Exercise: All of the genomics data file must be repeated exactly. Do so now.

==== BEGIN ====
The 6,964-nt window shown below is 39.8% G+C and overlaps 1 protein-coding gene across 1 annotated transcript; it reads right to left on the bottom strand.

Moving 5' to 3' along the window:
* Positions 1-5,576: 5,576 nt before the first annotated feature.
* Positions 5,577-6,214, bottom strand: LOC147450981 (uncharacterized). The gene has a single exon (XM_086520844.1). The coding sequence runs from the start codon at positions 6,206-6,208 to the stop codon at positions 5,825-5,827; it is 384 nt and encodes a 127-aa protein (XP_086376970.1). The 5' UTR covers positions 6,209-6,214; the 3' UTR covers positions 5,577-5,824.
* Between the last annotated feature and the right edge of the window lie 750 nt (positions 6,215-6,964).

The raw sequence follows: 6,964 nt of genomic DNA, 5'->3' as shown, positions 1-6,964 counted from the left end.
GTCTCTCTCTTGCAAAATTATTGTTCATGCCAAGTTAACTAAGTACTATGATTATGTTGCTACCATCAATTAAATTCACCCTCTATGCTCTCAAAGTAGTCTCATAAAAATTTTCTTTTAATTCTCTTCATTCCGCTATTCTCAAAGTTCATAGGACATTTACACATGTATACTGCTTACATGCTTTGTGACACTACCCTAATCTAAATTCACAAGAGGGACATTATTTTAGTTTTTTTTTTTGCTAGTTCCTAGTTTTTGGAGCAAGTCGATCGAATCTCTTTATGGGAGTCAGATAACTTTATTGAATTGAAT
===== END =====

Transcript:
The 6,964-nt window shown below is 39.8% G+C and overlaps 1 protein-coding gene across 1 annotated transcript; it reads right to left on the bottom strand.

Moving 5' to 3' along the window:
* Positions 1-5,576: 5,576 nt before the first annotated feature.
* Positions 5,577-6,214, bottom strand: LOC147450981 (uncharacterized). The gene has a single exon (XM_086520844.1). The coding sequence runs from the start codon at positions 6,206-6,208 to the stop codon at positions 5,825-5,827; it is 384 nt and encodes a 127-aa protein (XP_086376970.1). The 5' UTR covers positions 6,209-6,214; the 3' UTR covers positions 5,577-5,824.
* Between the last annotated feature and the right edge of the window lie 750 nt (positions 6,215-6,964).

The raw sequence follows: 6,964 nt of genomic DNA, 5'->3' as shown, positions 1-6,964 counted from the left end.
GTCTCTCTCTTGCAAAATTATTGTTCATGCCAAGTTAACTAAGTACTATGATTATGTTGCTACCATCAATTAAATTCACCCTCTATGCTCTCAAAGTAGTCTCATAAAAATTTTCTTTTAATTCTCTTCATTCCGCTATTCTCAAAGTTCATAGGACATTTACACATGTATACTGCTTACATGCTTTGTGACACTACCCTAATCTAAATTCACAAGAGGGACATTATTTTAGTTTTTTTTTTTGCTAGTTCCTAGTTTTTGGAGCAAGTCGATCGAATCTCTTTATGGGAGTCAGATAACTTTATTGAATTGAAT